Transmutations in Senegalese Musical Poetry as Simulacra of Social Dialogs
Posted: 26 Mar 2014 Last revised: 1 Jul 2014
Date Written: 2014
The paper proposes to examine artistic transmutations in Senegalese musical poetry (1970s and 2000s) in relation to social and political transformation. It draws mainly from Jacques Attali's (1985) development that music is both a mirror and a prophecy because, as he argues, not only does its mode of organization (or code) replicate current social organization, but also because once we know where music is heading, we can tell what the next social order will be. By focusing on the poetic essence of contemporary Senegalese music, the paper argues that the two predominant musical genres in the country, Mbalax (born from a mixture of Senegal's musical traditions and Latin-American beats) and Hip Hop Galsene (born from artistic influence of American Hip Hop culture), have emerged as two forms of 'national' artistic expressions in that they reflect 'hybridized' artistic features through which the Senegalese artist simulates a political effort towards transcending ethnic boundaries, while replicating a broader national order. Finally, by providing an aesthetic analysis of two songs taken as example, the paper shows how musically rendered political dialogs between artists can also displace and restructure features of a musical genre.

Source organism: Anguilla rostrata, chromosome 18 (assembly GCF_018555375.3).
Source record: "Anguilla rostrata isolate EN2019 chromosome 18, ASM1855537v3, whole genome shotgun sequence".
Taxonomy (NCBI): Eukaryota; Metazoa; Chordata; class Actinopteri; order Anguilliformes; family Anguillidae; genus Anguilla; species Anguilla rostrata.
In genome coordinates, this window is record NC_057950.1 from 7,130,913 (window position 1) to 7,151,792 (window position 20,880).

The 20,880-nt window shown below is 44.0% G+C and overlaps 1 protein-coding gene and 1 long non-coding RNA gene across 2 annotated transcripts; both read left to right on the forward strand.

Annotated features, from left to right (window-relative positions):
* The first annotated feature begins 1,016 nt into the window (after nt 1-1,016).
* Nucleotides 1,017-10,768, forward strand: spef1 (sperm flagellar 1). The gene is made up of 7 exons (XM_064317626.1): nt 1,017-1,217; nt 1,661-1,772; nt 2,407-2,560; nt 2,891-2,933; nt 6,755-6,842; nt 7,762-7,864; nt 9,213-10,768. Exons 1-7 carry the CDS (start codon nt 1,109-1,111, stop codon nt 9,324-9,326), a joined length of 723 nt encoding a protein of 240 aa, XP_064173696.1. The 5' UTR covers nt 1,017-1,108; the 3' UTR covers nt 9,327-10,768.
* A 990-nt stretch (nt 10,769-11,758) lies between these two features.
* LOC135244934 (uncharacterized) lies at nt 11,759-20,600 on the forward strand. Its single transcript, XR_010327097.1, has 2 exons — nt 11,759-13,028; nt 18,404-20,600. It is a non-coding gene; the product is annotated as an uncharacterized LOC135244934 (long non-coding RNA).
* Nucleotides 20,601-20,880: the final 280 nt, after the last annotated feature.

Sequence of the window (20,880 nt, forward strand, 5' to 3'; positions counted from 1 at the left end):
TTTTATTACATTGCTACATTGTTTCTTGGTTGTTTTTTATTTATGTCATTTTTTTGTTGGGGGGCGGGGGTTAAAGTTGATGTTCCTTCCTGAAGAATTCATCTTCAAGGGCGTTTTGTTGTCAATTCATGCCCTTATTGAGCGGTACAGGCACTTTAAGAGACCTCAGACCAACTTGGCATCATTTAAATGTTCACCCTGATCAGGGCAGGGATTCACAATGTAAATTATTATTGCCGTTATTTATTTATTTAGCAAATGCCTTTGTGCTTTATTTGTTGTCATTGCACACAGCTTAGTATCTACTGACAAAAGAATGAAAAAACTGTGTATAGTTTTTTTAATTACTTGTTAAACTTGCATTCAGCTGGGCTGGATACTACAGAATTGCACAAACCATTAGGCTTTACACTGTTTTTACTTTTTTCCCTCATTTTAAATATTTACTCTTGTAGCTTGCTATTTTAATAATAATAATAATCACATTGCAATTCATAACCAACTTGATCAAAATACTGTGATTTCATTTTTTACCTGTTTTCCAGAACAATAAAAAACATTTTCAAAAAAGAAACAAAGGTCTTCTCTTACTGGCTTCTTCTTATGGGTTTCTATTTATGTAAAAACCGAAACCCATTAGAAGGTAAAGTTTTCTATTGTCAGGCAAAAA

Keywords: Senegalese music, Senegalese poetry, Music and social dialog, Music and society
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